Skip to content

Command Line Interface (CLI) Applications


Using a command line interface (CLI) application to organize our application's processes.
Goku Mohandas
· ·
Repository

📬  Receive new lessons straight to your inbox (once a month) and join 30K+ developers in learning how to responsibly deliver value with ML.

Intuition

We want to enable others to be able to interact with our application without having to dig into the code and execute functions one at a time. One method is to build a CLI application that allows for interaction via any shell. It should designed such that we can see all possible operations as well the appropriate assistance needed for configuring options and other arguments for each of those operations. Let's see what a CLI looks like for our application which has many different commands (training, prediction, etc.)

Application

The app that we defined inside our cli.py script is created using Typer, an open-source tool for building command line interface (CLI) applications. It starts by initializing the app and then adding the appropriate decorator to each function we wish to use as a CLI command.

1
2
3
4
5
6
7
8
9
# Typer CLI app
app = typer.Typer()

@app.command()
def predict_tags(
    text: str = "Transfer learning with BERT for self-supervised learning",
    run_id: str = "",
) -> Dict:
...

Note

We're combining console scripts (from setup.py) and our Typer app to create a CLI application but there are many different ways to use Typer as well. We're going to have other programs use our application so this approach works best.

 1
 2
 3
 4
 5
 6
 7
 8
 9
10
11
# setup.py
setup(
    name="tagifai",
    version="0.1",
    ...
    entry_points={
        "console_scripts": [
            "tagifai = app.cli:app",
        ],
    },
)

Commands

In cli.py script we have define the following commands:

  • download-data: download data from online to local drive.
  • optimize: optimize a subset of hyperparameters towards an objective.
  • train-model: train a model using the specified parameters.
  • predict-tags: predict tags for a give input text using a trained model.

We can list all the CLI commands for our application like so:

# View all Typer commands
$ tagifai --help
Usage: tagifai [OPTIONS] COMMAND [ARGS]
👉  Commands:
    download-data  Download data from online to local drive.
    optimize       Optimize a subset of hyperparameters towards ...
    train-model    Predict tags for a give input text using a ...
    predict-tags   Train a model using the specified parameters.
    ...

Arguments

With Typer, a function's input arguments automatically get rendered as command line options. For example, our predict_tags function consumes text and an optional model_dir as inputs which automatically become arguments for the predict-tags CLI command.

 1
 2
 3
 4
 5
 6
 7
 8
 9
10
11
12
13
14
15
16
17
18
19
20
21
22
23
24
25
26
27
28
@app.command()
def predict_tags(
    text: Optional[str] = "Transfer learning with BERT for self-supervised learning",
    model_dir: Path = config.MODEL_DIR
) -> Dict:
    """Predict tags for a give input text using a trained model.

    Warning:
        Make sure that you have a trained model first!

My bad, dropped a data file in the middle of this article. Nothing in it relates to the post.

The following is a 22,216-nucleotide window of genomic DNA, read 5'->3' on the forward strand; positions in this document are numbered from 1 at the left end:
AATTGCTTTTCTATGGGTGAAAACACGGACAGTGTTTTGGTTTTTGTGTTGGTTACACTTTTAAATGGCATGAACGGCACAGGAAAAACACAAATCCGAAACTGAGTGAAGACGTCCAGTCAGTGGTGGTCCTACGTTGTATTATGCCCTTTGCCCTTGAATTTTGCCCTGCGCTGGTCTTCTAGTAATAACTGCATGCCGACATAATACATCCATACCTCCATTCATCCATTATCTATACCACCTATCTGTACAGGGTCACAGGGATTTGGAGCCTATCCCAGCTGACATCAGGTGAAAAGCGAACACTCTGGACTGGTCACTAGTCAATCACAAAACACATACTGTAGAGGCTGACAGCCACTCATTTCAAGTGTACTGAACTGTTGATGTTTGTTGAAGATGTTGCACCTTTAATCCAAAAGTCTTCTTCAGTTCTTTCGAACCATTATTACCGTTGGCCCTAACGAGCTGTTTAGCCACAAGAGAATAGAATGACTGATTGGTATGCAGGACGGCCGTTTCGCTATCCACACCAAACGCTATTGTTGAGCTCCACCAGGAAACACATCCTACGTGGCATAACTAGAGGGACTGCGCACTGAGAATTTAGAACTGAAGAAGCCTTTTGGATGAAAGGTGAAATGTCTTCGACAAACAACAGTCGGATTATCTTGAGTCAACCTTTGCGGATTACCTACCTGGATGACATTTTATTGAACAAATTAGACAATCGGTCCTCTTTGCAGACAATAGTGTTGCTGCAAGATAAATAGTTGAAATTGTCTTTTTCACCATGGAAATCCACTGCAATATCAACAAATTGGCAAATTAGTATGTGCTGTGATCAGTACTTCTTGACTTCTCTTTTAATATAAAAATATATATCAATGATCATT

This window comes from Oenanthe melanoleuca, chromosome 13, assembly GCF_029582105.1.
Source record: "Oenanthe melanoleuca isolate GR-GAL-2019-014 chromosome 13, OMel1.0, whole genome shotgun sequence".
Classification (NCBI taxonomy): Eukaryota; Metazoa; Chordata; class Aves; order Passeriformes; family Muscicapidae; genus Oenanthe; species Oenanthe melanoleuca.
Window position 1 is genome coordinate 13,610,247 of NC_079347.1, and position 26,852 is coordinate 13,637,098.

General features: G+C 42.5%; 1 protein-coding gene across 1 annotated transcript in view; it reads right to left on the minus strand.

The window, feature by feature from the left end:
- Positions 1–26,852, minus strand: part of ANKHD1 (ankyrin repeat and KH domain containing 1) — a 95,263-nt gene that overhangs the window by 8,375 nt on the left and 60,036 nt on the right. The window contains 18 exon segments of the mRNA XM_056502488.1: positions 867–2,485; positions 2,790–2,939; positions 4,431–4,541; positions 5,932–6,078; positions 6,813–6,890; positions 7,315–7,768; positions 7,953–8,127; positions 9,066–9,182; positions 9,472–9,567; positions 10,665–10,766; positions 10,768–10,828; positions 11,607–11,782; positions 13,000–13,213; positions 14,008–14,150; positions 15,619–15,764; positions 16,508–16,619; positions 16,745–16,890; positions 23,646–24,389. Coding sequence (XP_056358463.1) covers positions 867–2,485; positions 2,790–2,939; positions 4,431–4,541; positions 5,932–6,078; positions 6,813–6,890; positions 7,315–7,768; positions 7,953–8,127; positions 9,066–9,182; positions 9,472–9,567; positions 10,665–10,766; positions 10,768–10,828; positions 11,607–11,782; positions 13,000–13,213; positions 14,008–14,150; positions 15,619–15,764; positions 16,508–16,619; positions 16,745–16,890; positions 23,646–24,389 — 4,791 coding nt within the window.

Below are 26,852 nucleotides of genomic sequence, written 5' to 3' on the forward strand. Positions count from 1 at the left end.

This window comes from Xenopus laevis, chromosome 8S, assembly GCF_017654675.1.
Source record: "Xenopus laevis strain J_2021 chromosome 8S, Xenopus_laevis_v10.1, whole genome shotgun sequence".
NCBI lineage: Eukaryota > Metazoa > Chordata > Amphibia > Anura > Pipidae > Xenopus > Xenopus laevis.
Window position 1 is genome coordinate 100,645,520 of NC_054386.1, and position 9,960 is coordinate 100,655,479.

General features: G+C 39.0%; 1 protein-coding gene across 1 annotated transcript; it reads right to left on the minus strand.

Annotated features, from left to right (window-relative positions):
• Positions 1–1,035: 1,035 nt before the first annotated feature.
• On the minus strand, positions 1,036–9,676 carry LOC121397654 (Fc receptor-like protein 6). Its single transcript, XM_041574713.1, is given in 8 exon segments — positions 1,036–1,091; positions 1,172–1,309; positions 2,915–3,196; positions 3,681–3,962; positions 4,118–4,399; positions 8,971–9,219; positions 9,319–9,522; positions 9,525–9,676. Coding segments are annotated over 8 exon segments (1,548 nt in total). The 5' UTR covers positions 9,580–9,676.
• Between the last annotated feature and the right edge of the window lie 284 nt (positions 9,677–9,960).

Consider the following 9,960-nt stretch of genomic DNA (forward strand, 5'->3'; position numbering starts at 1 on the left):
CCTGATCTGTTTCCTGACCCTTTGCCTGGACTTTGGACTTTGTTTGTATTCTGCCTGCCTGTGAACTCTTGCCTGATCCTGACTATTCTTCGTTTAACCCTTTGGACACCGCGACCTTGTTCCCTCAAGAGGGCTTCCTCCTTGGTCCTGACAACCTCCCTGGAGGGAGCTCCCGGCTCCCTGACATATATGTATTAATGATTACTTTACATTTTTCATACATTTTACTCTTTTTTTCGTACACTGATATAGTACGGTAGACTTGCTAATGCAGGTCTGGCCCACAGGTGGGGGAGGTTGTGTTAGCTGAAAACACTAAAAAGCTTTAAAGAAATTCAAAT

Args:
        text (str, optional): Input text to predict tags for.
                              Defaults to "Transfer learning with BERT for self-supervised learning".
        model_dir (Path): location of model artifacts. Defaults to config.MODEL_DIR.

    Raises:
        ValueError: Run id doesn't exist in experiment.

    Returns:
        Predicted tags for input text.
    """
    # Predict
    artifacts = main.load_artifacts(model_dir=model_dir)
    prediction = predict.predict(texts=[text], artifacts=artifacts)
    logger.info(json.dumps(prediction, indent=2))

    return prediction
    ...
# Help for a specific command
$ tagifai predict-tags --help
Usage: tagifai predict-tags [OPTIONS]

Predict tags for a give input text using a trained model. Make sure that you have a trained model first!

Args:
    text (str, optional):
        Input text to predict tags for.
        Defaults to "Transfer learning with BERT.".
    model_dir (Path, optional):
        Location of model artifacts.
        Defaults to config.MODEL_DIR.

Returns:
    Predicted tags for input text.

Options:
    --text TEXT       [default: Transfer learning with BERT.]
    --model-dir TEXT  [default: ]
    --help            Show this message and exit.

Usage

And we can easily use our CLI app to execute these commands with the appropriate options:

# Prediction
$ tagifai predict-tags --text "Transfer learning with BERT."
{
    "input_text": "Transfer learning with BERT.",
    "preprocessed_text": "transfer learning bert",
    "predicted_tags": [
        "attention",
        "natural-language-processing",
        "transfer-learning",
        "transformers"
    ]
}

Note

You'll most likely be using the CLI application to optimize and train you models. We'll cover how to train using compute instances on the cloud from Amazon Web Services (AWS) or Google Cloud Platforms (GCP) in a later lesson. But in the meantime, if you don't have access to GPUs, check out the optimize.ipynb notebook for how to train on Google Colab and transfer to local. We essentially run optimization, then train the best model to download and transfer it's artifacts.


To cite this lesson, please use:

1
2
3
4
5
6
@article{madewithml,
    author       = {Goku Mohandas},
    title        = { Command line - Made With ML },
    howpublished = {\url{https://madewithml.com/}},
    year         = {2021}
}